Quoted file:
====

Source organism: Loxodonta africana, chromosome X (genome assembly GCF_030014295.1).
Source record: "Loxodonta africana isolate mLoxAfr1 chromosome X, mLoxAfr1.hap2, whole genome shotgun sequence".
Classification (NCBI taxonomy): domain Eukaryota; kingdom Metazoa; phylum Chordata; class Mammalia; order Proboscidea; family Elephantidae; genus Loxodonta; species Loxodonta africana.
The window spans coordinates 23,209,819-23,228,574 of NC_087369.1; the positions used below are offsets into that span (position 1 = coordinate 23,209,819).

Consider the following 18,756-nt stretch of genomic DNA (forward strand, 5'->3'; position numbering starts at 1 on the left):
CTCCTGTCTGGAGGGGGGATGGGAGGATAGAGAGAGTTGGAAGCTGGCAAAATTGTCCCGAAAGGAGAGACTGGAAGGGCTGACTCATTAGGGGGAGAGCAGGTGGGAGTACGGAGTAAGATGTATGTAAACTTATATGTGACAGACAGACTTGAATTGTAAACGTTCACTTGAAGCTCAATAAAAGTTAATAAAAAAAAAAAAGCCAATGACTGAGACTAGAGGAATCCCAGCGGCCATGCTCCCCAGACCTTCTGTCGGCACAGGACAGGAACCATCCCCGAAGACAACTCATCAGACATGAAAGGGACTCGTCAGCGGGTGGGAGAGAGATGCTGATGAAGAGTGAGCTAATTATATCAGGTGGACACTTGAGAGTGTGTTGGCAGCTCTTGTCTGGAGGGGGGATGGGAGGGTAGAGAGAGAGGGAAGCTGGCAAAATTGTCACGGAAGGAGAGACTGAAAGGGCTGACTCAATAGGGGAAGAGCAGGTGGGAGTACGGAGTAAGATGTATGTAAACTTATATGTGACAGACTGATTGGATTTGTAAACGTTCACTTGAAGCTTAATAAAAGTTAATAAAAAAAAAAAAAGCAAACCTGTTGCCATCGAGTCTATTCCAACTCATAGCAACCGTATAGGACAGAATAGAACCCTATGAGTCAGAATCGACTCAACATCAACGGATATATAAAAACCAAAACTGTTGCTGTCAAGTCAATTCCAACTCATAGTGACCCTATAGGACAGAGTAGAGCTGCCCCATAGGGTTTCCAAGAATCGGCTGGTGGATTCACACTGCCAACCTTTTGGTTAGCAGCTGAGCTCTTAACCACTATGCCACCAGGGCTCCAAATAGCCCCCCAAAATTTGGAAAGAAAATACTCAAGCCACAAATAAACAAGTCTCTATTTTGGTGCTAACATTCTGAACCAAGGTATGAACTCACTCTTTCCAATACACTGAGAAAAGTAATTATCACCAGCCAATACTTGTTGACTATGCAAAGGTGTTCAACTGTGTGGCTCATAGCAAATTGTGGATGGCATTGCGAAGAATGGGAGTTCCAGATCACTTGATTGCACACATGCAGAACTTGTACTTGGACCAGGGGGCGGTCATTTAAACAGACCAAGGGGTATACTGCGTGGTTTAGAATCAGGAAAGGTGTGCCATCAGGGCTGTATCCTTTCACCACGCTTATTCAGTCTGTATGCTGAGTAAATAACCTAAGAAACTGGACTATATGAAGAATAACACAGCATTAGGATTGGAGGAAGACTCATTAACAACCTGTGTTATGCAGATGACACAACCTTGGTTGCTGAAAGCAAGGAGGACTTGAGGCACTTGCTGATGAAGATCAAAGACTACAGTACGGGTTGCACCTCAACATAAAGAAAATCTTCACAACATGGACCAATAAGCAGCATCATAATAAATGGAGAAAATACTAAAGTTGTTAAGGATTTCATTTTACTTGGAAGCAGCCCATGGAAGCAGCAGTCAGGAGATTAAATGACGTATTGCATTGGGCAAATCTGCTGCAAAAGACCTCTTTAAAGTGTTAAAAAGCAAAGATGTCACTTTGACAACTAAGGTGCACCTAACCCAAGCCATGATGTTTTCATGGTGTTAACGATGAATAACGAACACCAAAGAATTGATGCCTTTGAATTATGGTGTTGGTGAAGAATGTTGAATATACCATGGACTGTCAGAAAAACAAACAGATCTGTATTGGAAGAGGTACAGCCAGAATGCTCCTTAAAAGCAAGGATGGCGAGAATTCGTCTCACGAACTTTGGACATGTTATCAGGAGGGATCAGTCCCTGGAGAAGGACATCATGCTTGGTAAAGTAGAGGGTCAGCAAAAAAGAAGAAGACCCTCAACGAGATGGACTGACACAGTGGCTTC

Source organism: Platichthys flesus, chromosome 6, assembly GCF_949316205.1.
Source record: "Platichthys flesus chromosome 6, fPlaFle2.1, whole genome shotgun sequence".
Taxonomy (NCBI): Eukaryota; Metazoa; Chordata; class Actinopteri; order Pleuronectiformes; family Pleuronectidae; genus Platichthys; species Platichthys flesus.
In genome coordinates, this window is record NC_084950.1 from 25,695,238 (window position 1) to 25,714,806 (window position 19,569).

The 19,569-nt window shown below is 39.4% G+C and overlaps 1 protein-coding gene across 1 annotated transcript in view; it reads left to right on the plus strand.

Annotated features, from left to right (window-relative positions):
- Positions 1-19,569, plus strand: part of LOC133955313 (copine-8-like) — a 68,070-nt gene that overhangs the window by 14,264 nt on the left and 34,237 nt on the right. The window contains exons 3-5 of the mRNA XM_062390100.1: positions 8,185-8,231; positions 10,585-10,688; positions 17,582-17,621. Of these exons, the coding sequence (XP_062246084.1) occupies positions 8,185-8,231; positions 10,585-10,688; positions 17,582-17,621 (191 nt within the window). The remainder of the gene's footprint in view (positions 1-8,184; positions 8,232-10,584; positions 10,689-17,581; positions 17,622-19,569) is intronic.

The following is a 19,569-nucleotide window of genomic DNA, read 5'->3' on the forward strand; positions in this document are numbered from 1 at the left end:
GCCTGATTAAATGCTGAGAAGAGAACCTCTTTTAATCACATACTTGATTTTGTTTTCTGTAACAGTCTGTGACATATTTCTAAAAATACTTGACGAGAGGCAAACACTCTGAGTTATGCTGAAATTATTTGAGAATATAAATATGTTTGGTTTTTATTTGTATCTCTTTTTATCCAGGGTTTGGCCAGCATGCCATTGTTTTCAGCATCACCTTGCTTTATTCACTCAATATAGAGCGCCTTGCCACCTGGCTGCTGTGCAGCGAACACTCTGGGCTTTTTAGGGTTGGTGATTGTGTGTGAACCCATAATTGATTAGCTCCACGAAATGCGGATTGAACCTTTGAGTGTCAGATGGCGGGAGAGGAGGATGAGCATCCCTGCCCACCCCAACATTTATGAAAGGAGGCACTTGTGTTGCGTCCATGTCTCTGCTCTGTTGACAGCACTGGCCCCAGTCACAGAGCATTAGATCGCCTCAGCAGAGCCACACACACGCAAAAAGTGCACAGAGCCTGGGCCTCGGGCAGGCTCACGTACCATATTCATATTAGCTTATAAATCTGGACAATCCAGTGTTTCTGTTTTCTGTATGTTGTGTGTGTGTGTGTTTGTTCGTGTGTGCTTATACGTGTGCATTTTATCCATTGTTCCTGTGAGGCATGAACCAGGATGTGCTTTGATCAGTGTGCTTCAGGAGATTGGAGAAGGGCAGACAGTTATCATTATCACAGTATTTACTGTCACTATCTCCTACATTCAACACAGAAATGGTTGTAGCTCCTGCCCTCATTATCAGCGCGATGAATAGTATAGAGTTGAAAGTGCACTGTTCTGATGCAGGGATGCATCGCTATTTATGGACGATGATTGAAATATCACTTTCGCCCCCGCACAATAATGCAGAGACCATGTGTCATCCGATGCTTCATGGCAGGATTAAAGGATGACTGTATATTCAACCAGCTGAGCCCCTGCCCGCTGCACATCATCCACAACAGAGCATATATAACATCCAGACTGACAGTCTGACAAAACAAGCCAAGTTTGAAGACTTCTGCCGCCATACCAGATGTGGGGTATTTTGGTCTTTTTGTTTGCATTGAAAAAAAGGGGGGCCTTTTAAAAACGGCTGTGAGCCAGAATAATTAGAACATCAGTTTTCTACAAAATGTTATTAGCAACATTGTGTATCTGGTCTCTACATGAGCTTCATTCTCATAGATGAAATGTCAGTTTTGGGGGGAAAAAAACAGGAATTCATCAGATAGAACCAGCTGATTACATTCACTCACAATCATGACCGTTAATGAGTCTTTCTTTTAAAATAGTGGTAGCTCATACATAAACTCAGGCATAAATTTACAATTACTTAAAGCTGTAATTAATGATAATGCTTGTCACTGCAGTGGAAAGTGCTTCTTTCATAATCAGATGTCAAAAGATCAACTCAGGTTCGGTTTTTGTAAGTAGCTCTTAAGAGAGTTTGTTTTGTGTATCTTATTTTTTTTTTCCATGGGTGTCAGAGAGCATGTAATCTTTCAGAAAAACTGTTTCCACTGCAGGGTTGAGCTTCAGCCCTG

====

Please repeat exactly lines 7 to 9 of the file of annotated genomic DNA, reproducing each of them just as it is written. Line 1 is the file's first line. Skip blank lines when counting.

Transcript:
Source organism: Platichthys flesus, chromosome 6, assembly GCF_949316205.1.
Source record: "Platichthys flesus chromosome 6, fPlaFle2.1, whole genome shotgun sequence".
Taxonomy (NCBI): Eukaryota; Metazoa; Chordata; class Actinopteri; order Pleuronectiformes; family Pleuronectidae; genus Platichthys; species Platichthys flesus.